Yes. We have not seen any hidden costs to trademarks that outweigh the benefits of reducing transaction costs on a market where seller and buyer are not personally acquainted.
How do you intend to deal with EU treaties which define certain legal frameworks for the protection of intellectual works?
What can they do? Fine us? Send us an angry letter?
Come on, countries need to think more like corporations. If the fine is less than the cost to society, which it is in this case, then the right thing to do is to accept the fine with a polite "thank you".
Actually, national media just called me about this very question; the Department of Justice has stated that we can't allow file sharing, as it would break international treaties. My response was that it is more important to not have 1.2 million Swedes criminalized, than it is to avoid paying a penalty fee.
Do you think that weaker intellectual property laws would lessen the amount of products released in Sweden by foreign companies, such as Hollywood studios?
As long as they believe that they will have a revenue here that exceeds the cost of operations, they will keep coming here. Anything else would be wrong from a corporate standpoint.
Besides, you need to remember what we are doing is to change the map according to what reality looks like. We do not want to change people's behavior. We want to change the law so it reflects what the world actually looks like.
So, as they apparently make a profit today, I expect that to continue.
Do you feel that the music industry in its current form will still be needed in a world where non-commercial copying is permitted?
It's not so much if they are needed where non-commercial copying is permitted, rather if they are needed when they're not necessary any more to be the middle man between consumer and artist.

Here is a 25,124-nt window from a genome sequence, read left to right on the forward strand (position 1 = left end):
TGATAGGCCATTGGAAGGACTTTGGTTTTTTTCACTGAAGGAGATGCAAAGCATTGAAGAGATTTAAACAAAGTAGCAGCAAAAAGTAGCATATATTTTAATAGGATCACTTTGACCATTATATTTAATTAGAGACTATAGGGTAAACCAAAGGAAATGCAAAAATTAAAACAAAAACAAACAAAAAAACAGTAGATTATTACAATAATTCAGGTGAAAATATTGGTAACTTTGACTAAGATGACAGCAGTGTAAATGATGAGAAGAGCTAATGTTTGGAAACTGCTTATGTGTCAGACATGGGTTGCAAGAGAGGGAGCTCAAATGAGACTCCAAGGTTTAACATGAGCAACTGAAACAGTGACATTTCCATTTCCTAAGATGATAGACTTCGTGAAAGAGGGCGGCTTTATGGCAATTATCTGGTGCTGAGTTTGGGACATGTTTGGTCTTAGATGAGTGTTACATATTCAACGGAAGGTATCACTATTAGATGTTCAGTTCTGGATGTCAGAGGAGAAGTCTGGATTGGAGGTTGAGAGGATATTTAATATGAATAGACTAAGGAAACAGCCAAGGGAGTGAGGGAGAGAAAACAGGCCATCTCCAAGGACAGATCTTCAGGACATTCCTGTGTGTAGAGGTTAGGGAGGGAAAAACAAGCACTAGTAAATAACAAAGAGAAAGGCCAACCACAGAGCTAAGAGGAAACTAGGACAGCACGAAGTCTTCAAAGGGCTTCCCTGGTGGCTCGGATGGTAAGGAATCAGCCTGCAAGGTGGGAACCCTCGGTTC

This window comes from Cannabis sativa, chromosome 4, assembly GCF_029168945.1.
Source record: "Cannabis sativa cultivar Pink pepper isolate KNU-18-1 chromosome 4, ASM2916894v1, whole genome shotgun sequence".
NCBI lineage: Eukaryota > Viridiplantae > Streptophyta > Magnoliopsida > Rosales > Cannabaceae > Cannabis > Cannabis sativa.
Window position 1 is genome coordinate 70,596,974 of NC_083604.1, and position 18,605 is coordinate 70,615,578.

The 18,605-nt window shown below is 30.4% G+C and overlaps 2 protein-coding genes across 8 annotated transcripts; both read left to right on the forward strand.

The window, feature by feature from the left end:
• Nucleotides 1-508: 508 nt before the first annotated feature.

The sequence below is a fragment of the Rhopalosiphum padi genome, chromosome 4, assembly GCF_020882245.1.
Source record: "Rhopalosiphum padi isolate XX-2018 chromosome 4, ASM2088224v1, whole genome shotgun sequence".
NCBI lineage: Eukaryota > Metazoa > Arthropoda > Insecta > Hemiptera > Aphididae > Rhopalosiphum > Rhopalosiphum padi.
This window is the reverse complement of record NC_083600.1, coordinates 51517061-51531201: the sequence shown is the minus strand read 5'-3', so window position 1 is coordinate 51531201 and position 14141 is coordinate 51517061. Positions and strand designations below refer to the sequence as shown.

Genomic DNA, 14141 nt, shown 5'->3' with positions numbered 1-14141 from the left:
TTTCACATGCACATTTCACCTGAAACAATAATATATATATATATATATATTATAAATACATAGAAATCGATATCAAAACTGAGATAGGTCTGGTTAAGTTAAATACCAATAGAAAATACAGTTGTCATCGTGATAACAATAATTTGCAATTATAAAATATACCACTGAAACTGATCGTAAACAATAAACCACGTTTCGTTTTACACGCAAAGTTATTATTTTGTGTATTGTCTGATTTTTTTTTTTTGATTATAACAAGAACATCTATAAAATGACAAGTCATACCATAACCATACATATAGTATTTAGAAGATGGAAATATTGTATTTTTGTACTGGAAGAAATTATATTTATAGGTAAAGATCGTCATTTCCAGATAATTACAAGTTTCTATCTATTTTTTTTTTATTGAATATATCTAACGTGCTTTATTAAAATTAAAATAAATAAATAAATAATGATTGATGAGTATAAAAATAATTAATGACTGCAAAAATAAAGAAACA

The music industry will lose its current chokepoint, because they don't add any value to the end product any longer. They will probably survive as a service bureau for artists, but they will not be able to control distribution.
It's actually quite simple: if they get their act together and provide a service that people want to buy, they will remain. If not, they will vanish. Today, they have legislated that people must buy their service regardless of whether it adds value or not, and that's not gonna hold in the long term.
Why fight against intellectual property laws, instead of focusing your energy on creating freely licensed content, such as Creative Commons films or open source software?
I want to raise the issue a level, to show that it's not about payment models or what level of control the copyright holder chooses to exert over his or her work.
Let me put it this way: we have achieved the technical possibility of sending copyrighted works in digital, private communications. I can send a piece of music in e-mail to you, I can drop a video clip in a chat room. That technology is not going away, leaving us with two choices.
So — if copyright is to be enforced — if you are to tax, prohibit, fee, fine, or otherwise hinder the transmission of copyrighted works in private communications, the only way to achieve that is to have all private communications constantly monitored. It's really that large.
Also, this is partly nothing new. We've been able to do this since the advent of the Xerox copier — you could photocopy a poem or a painting and put it in a letter in the mail. Again, the only way to discover or stop that would have been for the authorities to open all letters and check their content.
So we're at a crossroads here. Either we, as a society, decide that copyright is the greater value to society, and take active steps to give up private communications as a concept. Either that, or we decide that the ability to communicate in private, without constant monitoring by authorities, has the greater value — in which case copyright will have to give way.
My choice is clear.
The Pirate Bay was shut down and re-opened days later on a Dutch server. According to a Swedish newspaper report, traffic has doubled since then. How long do you think the cat and mouse game will continue?
Until one of two things happen: The authorities realize they can't enforce laws that require monitoring all private communications, especially given the large international level of grassroots support, or [they] actually start monitoring all private communications.
Politics of Sweden on Wikipedia.
- party official site ()
- legal threats (archived from the original page on December 6, 2014 via the Internet Archive)
- party principles (archived via )
- PDF copy of MPAA press release (archived from original on July 1, 2006)